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Freelance and taxes: Thailand

Rates, deadlines, and general info on the country's taxation and tax reporting

Anastasiia R avatar
Written by Anastasiia R
Updated over a week ago

Because freelancers are not our employees and we don't pay taxes on payouts, they must declare any income received via Solar Staff by themselves.

To carry on tax accounting in Thailand for your Solar Staff income, you need to:

Tax residence in Thailand

Thailand taxes its residents on their worldwide income, while non-residents are taxed on Thai-source earnings only.

Thai residents are defined as persons residing in Thailand for an aggregate period of 180 days or more in any tax (calendar) year.

Tax ID number

When filing tax reporting, you need to specify your ID number. A Thai personal identification number (PIN) can be used in place of a TIN, aka taxpayer identification number (เลขประจำตัวผู้เสี ยภาษี อากร; a tax ID consists of 10 digits). However, the following persons do need to apply for TIN:

  • A person liable to personal income tax who:

    • Does not have a PIN under the civilian registration law (for example, a foreigner)

    • Is an individual who wishes to register as an entrepreneur and pay a value-added tax (VAT) or specific business tax (SBT)

    • An individual who became a VAT or SBT registrant before October 1, 2003

  • A juristic person liable to corporate income tax.

  • A juristic person that is liable to withholding tax (but not income tax).

Information on how to obtain a tax ID in Thailand and on the relevant deadlines is available here.

Freelancer taxes

In Thailand, freelancers can register as an individual or as a business entity. If the taxpayer's annual income exceeds THB 750,000, it is recommended to set up as a juristic person in order to save on taxes, but keep in mind that to receive income via Solar Staff, you have to be registered as an individual.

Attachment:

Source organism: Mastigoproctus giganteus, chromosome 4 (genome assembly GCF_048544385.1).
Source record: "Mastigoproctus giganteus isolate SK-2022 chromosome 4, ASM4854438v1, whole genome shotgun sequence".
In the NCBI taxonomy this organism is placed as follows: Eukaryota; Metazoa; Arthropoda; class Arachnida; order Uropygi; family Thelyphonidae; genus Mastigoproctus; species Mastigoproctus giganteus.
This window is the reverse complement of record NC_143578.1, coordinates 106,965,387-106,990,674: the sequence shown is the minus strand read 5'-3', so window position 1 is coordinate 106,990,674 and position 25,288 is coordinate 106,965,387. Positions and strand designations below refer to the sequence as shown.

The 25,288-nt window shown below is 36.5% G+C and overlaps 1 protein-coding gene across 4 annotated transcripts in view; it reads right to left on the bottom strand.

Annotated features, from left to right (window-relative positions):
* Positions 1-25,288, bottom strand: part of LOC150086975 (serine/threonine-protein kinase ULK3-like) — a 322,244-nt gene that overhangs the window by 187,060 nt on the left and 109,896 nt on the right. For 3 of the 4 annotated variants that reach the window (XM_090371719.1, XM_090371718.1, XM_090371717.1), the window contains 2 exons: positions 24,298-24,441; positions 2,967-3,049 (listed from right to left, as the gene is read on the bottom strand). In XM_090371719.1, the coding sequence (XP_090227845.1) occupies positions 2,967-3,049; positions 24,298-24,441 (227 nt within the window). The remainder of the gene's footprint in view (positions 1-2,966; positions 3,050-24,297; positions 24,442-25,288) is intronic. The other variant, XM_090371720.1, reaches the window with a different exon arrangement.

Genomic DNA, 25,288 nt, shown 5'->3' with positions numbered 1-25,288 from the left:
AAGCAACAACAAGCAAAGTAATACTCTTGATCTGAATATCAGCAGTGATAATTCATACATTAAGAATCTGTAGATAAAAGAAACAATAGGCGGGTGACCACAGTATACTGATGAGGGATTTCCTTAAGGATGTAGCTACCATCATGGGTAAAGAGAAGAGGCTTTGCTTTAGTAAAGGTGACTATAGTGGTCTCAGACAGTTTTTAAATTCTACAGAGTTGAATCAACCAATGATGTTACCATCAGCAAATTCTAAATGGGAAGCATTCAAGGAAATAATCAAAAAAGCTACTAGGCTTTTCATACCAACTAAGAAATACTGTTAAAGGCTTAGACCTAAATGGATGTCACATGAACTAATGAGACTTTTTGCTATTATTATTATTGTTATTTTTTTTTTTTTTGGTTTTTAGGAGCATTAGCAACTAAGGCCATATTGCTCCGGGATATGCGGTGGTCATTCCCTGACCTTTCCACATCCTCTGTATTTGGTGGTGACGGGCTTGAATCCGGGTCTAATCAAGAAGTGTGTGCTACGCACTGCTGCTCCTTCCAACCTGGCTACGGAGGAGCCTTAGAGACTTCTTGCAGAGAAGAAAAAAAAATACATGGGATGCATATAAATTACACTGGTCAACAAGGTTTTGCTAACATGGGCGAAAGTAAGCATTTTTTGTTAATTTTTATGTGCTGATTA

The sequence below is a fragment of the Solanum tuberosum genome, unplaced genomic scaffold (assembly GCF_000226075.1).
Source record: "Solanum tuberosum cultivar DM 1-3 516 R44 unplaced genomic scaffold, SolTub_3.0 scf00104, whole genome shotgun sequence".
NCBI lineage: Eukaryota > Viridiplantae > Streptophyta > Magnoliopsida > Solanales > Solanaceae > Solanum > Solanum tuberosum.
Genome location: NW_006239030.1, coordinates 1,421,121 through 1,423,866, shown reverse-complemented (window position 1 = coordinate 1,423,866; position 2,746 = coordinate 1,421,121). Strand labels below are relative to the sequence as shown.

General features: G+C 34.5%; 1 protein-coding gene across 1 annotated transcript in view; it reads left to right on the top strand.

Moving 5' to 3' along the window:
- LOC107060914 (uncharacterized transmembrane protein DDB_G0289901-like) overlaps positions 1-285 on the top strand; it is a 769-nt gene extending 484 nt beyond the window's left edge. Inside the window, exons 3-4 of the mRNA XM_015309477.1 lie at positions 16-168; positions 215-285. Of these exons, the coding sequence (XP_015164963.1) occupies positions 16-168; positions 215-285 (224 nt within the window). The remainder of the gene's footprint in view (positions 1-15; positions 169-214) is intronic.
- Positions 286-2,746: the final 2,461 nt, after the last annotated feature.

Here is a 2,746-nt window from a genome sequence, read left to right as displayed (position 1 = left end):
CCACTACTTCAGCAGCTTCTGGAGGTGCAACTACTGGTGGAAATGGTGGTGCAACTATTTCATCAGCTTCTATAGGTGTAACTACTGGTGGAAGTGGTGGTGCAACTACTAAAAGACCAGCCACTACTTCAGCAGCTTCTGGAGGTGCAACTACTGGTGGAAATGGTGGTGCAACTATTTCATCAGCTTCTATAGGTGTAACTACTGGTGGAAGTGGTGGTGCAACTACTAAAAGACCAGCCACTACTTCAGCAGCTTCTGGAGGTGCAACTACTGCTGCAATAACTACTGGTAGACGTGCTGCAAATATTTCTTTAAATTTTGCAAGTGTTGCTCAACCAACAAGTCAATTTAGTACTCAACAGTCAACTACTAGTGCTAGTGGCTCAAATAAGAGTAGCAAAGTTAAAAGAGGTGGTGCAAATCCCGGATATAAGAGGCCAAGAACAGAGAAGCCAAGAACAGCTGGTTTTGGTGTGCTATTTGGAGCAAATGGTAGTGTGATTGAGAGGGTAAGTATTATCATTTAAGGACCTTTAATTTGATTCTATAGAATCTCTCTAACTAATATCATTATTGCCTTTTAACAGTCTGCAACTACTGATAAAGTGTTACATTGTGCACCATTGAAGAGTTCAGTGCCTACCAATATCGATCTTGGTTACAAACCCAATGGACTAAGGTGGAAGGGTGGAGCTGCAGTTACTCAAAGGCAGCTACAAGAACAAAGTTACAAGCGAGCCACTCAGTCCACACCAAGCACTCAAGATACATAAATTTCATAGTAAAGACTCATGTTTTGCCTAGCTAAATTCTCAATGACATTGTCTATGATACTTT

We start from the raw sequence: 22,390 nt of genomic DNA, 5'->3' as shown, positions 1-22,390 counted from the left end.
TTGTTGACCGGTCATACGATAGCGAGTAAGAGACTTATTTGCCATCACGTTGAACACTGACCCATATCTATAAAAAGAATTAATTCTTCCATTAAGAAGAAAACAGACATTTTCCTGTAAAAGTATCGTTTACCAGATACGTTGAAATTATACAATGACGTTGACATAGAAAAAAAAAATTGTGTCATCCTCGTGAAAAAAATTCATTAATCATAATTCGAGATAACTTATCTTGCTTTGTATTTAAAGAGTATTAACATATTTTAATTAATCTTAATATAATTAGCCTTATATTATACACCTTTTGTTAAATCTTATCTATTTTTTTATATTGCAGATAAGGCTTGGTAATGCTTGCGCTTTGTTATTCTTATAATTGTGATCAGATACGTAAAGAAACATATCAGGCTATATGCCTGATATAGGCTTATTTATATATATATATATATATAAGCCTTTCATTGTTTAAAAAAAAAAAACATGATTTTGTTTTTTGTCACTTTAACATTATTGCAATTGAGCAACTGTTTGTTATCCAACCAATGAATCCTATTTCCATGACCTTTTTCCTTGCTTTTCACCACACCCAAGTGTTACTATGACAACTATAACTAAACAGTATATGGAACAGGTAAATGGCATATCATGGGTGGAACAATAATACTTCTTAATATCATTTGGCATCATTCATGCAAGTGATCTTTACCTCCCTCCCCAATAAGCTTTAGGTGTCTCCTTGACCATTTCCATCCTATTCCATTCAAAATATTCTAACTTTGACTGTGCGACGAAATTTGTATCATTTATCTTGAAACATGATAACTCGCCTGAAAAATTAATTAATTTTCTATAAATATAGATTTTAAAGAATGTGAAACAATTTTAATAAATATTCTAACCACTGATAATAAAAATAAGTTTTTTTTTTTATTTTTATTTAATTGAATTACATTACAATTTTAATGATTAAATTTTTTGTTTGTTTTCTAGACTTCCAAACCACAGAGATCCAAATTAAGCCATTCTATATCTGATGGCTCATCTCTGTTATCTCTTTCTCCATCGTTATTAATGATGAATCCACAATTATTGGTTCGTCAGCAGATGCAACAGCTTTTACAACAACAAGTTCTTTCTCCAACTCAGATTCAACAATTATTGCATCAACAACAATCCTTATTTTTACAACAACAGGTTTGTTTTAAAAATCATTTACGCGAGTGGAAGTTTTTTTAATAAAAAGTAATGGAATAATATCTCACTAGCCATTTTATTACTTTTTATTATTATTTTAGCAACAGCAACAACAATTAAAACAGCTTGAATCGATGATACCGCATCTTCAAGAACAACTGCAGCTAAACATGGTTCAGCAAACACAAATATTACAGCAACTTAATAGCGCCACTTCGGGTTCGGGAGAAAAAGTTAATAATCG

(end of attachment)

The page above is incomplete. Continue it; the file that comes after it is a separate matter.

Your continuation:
IMPORTANT! Solar Staff does not have the option to choose a tax status for freelancers based in Thailand, but you can fill in your TIN or PIN in your account.

Read on for more details.

Income tax

Personal income tax (ภาษีเงินได้บุคคลธรรมดา) is a mandatory tax that is calculated in THB (Thai baht) according to the formula (details here):

Payable Tax = (Gross Income – Deductions – Benefits) x Tax Rate

Deductions (การหักค่าใช้จ่าย) are permitted in the amount of 50% of income, but not more than THB 100,000.

Also, a freelancer can make use of the following deductible items (the list may change, so we recommend double-checking with the tax authority before filing your reporting):

  • Purchase of goods and services used for generating income (provided the taxpayer has a tax invoice from the store).

  • Personal allowance of up to THB 60,000 (if the freelancer has dependents).

  • Insurance premiums (life, health, and social insurance).

  • Investments (for example, in stocks, funds, LTF or RMF).

  • Charitable contributions.